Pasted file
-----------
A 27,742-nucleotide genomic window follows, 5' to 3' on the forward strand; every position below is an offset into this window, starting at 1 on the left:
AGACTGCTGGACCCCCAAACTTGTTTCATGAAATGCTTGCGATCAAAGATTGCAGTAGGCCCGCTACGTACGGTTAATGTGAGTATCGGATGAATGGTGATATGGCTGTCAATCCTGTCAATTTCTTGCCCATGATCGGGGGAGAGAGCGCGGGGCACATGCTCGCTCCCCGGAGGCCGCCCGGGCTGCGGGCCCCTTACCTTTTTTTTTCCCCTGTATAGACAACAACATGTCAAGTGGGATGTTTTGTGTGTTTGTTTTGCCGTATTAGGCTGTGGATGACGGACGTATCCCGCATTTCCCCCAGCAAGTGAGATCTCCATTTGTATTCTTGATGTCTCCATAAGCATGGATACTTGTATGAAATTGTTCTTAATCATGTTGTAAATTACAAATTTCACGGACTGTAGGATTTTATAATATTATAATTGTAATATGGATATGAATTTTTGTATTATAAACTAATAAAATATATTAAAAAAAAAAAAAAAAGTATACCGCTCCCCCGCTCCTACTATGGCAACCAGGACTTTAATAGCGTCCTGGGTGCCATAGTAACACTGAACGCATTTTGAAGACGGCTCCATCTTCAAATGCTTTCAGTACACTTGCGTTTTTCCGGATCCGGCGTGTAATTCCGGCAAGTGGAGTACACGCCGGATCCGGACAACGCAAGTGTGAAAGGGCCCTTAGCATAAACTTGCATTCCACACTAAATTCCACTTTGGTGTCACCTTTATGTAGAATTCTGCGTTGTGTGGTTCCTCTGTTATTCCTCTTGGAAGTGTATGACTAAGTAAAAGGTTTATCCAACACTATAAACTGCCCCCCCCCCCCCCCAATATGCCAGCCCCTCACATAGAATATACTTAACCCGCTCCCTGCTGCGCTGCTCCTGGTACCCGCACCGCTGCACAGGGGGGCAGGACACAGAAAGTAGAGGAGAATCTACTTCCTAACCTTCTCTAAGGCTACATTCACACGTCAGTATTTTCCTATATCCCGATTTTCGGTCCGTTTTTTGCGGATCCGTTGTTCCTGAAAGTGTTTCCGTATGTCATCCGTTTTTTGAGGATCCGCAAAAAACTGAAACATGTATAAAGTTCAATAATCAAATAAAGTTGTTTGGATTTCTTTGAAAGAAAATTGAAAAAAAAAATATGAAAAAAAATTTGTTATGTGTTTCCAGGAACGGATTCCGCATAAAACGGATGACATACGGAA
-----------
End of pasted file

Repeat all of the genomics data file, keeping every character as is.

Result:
A 27,742-nucleotide genomic window follows, 5' to 3' on the forward strand; every position below is an offset into this window, starting at 1 on the left:
AGACTGCTGGACCCCCAAACTTGTTTCATGAAATGCTTGCGATCAAAGATTGCAGTAGGCCCGCTACGTACGGTTAATGTGAGTATCGGATGAATGGTGATATGGCTGTCAATCCTGTCAATTTCTTGCCCATGATCGGGGGAGAGAGCGCGGGGCACATGCTCGCTCCCCGGAGGCCGCCCGGGCTGCGGGCCCCTTACCTTTTTTTTTCCCCTGTATAGACAACAACATGTCAAGTGGGATGTTTTGTGTGTTTGTTTTGCCGTATTAGGCTGTGGATGACGGACGTATCCCGCATTTCCCCCAGCAAGTGAGATCTCCATTTGTATTCTTGATGTCTCCATAAGCATGGATACTTGTATGAAATTGTTCTTAATCATGTTGTAAATTACAAATTTCACGGACTGTAGGATTTTATAATATTATAATTGTAATATGGATATGAATTTTTGTATTATAAACTAATAAAATATATTAAAAAAAAAAAAAAAAGTATACCGCTCCCCCGCTCCTACTATGGCAACCAGGACTTTAATAGCGTCCTGGGTGCCATAGTAACACTGAACGCATTTTGAAGACGGCTCCATCTTCAAATGCTTTCAGTACACTTGCGTTTTTCCGGATCCGGCGTGTAATTCCGGCAAGTGGAGTACACGCCGGATCCGGACAACGCAAGTGTGAAAGGGCCCTTAGCATAAACTTGCATTCCACACTAAATTCCACTTTGGTGTCACCTTTATGTAGAATTCTGCGTTGTGTGGTTCCTCTGTTATTCCTCTTGGAAGTGTATGACTAAGTAAAAGGTTTATCCAACACTATAAACTGCCCCCCCCCCCCCCCAATATGCCAGCCCCTCACATAGAATATACTTAACCCGCTCCCTGCTGCGCTGCTCCTGGTACCCGCACCGCTGCACAGGGGGGCAGGACACAGAAAGTAGAGGAGAATCTACTTCCTAACCTTCTCTAAGGCTACATTCACACGTCAGTATTTTCCTATATCCCGATTTTCGGTCCGTTTTTTGCGGATCCGTTGTTCCTGAAAGTGTTTCCGTATGTCATCCGTTTTTTGAGGATCCGCAAAAAACTGAAACATGTATAAAGTTCAATAATCAAATAAAGTTGTTTGGATTTCTTTGAAAGAAAATTGAAAAAAAAAATATGAAAAAAAATTTGTTATGTGTTTCCAGGAACGGATTCCGCATAAAACGGATGACATACGGAA